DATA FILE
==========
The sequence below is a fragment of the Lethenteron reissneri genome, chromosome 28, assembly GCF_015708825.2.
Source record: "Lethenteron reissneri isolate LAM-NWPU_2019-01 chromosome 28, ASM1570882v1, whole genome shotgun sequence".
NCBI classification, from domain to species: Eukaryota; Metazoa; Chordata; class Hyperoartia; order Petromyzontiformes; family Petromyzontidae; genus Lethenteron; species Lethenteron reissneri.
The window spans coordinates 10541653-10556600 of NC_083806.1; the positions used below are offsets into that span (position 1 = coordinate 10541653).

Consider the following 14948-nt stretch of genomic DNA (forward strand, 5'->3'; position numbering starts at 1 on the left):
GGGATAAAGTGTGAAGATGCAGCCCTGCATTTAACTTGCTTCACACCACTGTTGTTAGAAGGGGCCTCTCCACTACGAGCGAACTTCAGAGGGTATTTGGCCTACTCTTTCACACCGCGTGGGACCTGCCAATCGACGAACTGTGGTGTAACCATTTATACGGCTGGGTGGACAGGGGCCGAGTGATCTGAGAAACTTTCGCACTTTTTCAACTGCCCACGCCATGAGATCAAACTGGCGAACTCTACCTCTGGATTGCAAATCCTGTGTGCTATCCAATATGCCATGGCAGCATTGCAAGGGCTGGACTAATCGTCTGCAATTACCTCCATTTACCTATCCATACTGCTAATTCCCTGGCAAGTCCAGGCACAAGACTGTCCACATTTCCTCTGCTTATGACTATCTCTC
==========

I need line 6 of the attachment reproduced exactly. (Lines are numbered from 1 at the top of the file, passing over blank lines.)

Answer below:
GGGATAAAGTGTGAAGATGCAGCCCTGCATTTAACTTGCTTCACACCACTGTTGTTAGAAGGGGCCTCTCCACTACGAGCGAACTTCAGAGGGTATTTGGCCTACTCTTTCACACCGCGTGGGACCTGCCAATCGACGAACTGTGGTGTAACCATTTATACGGCTGGGTGGACAGGGGCCGAGTGATCTGAGAAACTTTCGCACTTTTTCAACTGCCCACGCCATGAGATCAAACTGGCGAACTCTACCTCTGGATTGCAAATCCTGTGTGCTATCCAATATGCCATGGCAGCATTGCAAGGGCTGGACTAATCGTCTGCAATTACCTCCATTTACCTATCCATACTGCTAATTCCCTGGCAAGTCCAGGCACAAGACTGTCCACATTTCCTCTGCTTATGACTATCTCTC